Why Are Republican Candidates Reluctant to Use One of Their Best Weapons?

Historically, whenever guns and gun control are even mentioned, it bodes ill for Democrats. Even the most hardcore union Democrats have shown that they will jump across party lines whenever there is but a hint of a threat to their 2nd Amendment rights:


“The past four federal election cycles have shown the awesome voting power of America’s sportsmen, hunters and gun owners. Bill Clinton admitted in his memoirs that the gun issue cost Al Gore the White House in 2000 and Sen. John Kerry’s pathetically staged “goose hunt” in Ohio just days before the 2004 presidential election cooked his. During the 2006 midterm elections, no candidates, save a few historically anti-gun politicians, ran on anti-gun platforms. The Democrats recruited candidates based, at least in part, on their pro-hunting, pro-2nd Amendment positions.

As a result, the Democrats have done everything possible to hide their party’s affinity for gun control. Even Barak Obama has been profoundly mum on the topic of guns (much to the chagrin of the “Brady Bunch” and their ilk). Yet despite the dearth of anti-gun rhetoric, gun sales took off immediately after the Democrats took control of Congress in 2006, and soared into the stratosphere during the first year of Obama’s presidency:


More recently, in the middle of downright moribund economic times, gun sales posted another all-time record – this past “Black Friday” was the biggest single day for gun purchases in history:


And note that these are not just current gun owners, buying yet one more gun. On the contrary, new gun owners are fueling the buying binge, and a growing percentage of them are women, particularly younger women:


Almost half of all adult women now own guns. More interesting is that the surge in women purchasing firearms is happening nationwide, even in geographic areas not typically associated with high rates of gun ownership. Do a search for “More women buying guns” and you will get pages of news stories from every corner of the nation.

Given this undeniably provocative trend in the middle of an election cycle, you would think that Republicans would be jumping all over it, especially since it has the potential to attract the very key groups Republicans need to win in 2012 – independents, women, and all those “Reagan” Democrats.

Yet guns are given little more than passing mention in the Republican debates. Even when questioned on the topic, there is almost no substantive discussion. Now, I certainly do understand why Mitt Romney would be loathe to bring up the subject – his record includes support for banning certain military-style rifles and other equally unpopular measures like “waiting periods” for handgun purchasers.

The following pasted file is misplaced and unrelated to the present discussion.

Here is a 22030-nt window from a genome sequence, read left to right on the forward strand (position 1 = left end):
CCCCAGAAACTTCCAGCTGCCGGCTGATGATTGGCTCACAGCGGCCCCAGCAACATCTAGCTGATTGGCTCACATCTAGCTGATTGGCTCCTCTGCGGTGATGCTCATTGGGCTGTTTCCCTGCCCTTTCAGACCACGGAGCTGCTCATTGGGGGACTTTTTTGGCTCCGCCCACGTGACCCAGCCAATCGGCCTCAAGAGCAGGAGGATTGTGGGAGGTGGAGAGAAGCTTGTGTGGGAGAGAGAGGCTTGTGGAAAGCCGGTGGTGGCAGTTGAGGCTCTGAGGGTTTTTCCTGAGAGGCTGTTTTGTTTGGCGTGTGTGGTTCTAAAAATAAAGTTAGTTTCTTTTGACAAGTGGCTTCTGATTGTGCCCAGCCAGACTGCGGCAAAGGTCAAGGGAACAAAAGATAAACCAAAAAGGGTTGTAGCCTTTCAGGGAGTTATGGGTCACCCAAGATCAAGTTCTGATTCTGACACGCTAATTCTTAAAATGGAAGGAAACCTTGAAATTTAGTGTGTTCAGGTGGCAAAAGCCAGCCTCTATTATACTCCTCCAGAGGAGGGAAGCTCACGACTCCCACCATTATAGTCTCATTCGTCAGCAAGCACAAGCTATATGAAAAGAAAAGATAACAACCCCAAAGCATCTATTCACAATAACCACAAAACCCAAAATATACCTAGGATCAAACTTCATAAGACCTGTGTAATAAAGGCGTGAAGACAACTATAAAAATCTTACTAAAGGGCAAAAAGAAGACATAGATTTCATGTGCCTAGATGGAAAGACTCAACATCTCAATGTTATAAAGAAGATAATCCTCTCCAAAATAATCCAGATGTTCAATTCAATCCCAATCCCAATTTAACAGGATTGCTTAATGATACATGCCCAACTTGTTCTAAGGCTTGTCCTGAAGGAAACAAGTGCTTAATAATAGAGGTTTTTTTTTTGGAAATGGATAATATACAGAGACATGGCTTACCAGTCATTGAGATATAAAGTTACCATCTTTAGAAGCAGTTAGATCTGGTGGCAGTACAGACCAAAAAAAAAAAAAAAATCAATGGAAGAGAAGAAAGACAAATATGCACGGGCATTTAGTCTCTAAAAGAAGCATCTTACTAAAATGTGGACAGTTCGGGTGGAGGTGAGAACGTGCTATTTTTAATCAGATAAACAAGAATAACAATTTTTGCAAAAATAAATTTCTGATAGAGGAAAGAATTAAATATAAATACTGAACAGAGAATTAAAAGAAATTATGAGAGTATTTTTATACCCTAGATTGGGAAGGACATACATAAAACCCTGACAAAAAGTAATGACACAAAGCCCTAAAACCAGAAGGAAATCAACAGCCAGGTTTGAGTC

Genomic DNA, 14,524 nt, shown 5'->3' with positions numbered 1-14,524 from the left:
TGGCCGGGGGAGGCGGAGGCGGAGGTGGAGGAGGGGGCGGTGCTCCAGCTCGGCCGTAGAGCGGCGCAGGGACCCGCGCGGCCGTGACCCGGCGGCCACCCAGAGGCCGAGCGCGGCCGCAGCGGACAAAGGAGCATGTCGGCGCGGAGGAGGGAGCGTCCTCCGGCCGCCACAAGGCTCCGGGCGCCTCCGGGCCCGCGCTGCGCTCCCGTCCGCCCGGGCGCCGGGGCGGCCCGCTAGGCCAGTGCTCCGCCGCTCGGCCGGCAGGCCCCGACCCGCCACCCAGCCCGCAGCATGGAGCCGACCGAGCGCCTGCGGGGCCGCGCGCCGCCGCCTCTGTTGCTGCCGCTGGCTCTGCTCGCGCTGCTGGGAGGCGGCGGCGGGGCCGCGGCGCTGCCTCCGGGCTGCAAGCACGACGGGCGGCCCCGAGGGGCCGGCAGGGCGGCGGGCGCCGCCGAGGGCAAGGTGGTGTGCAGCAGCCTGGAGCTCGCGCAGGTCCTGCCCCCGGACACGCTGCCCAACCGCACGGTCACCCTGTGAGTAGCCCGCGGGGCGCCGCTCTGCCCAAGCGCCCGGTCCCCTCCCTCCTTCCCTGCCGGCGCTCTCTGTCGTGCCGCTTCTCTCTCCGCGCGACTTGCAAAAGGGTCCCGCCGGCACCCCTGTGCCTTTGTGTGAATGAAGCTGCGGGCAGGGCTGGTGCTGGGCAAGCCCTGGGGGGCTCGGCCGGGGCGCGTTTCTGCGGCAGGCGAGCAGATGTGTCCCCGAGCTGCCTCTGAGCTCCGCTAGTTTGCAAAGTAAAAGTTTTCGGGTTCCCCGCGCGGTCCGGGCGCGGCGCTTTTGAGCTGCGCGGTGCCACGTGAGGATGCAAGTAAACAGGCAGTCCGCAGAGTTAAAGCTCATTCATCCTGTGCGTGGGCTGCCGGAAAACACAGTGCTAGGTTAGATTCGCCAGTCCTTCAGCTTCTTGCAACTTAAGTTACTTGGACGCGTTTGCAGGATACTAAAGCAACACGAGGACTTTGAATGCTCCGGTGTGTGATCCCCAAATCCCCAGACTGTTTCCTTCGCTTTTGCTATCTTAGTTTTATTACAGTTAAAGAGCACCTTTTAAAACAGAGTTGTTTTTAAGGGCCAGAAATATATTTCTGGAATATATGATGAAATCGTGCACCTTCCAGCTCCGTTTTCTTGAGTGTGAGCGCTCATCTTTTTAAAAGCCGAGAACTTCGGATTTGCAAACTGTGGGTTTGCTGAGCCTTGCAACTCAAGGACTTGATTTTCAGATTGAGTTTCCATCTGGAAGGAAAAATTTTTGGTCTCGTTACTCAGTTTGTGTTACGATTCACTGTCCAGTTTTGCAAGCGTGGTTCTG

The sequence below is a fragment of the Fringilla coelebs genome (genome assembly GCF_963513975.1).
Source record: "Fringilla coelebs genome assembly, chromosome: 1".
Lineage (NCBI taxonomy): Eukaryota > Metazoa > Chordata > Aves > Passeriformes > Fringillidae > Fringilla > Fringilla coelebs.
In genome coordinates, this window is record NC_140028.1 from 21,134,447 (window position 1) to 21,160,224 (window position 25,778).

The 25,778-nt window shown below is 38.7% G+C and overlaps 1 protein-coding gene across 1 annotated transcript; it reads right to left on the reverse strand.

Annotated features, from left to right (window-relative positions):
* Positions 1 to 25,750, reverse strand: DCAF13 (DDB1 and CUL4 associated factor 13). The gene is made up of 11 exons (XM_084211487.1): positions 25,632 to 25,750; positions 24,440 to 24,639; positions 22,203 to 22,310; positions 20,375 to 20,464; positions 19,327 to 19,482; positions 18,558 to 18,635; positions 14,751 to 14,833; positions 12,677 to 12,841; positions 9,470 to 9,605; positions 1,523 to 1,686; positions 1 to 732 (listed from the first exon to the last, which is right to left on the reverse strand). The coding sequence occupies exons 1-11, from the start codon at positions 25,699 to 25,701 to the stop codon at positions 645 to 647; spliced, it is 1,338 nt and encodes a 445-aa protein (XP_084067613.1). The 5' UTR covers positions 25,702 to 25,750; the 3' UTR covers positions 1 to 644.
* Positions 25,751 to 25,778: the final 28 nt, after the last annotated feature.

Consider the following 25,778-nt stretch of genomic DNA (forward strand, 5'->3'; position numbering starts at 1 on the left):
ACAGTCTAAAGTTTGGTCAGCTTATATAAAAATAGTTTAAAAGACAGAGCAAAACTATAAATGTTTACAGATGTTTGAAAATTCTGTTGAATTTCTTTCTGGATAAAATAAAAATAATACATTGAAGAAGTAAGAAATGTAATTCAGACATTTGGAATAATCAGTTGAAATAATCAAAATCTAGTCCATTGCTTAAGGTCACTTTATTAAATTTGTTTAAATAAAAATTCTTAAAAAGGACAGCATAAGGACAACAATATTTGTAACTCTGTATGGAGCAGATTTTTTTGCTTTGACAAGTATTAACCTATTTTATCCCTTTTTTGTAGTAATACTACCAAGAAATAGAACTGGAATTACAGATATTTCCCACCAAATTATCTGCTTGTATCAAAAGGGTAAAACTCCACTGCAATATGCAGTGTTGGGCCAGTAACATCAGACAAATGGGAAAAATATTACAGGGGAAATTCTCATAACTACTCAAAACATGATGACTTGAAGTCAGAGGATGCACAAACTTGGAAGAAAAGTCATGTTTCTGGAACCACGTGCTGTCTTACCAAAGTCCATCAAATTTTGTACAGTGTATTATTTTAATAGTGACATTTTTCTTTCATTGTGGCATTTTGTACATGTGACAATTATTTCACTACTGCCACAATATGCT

But more puzzling is the fact that the “Fast and Furious” gun-running scandal, currently embroiling Obama’s Attorney General Eric Holder, hasn’t been brought up by a single Republican candidate. This was, and is, a huge embarrassment for the Obama administration:


“A federal operation dubbed Fast and Furious allowed weapons from the U.S. to pass into the hands of suspected gun smugglers so the arms could be traced to the higher echelons of Mexican drug cartels. The Bureau of Alcohol, Tobacco, Firearms and Explosives, which ran the operation, has lost track of hundreds of firearms, many of which have been linked to crimes, including the fatal shooting of Border Patrol Agent Brian Terry in December 2010.”

So why are Republicans so “gun shy” this time around? When one considers the potential for using “Fast and Furious” to highlight the covert anti-gun agenda of the Obama administration, and gain a huge political advantage, the apparent reluctance of any of the Republican candidates to use it is truly baffling.

“Fast and Furious” is a big topic on pro-gun-rights forums across the nation, and as mentioned, activist gun owners have made the crucial difference in close elections in the past. The reason is that they not only vote at a much higher rate than the general population – they mobilize others to vote, too.

The buzz on virtually all of these same forums is that gun rights activists are clearly disappointed by the lack of leadership shown by the Republican candidates. Many are suggesting that it might be better to “stay home” as a protest, thereby almost ensuring that Obama would have a second term.

Are Republicans simply out of touch? Or is this merely the latest example of the GOP candidates finding a way to shoot themselves in the foot – this time with their own guns.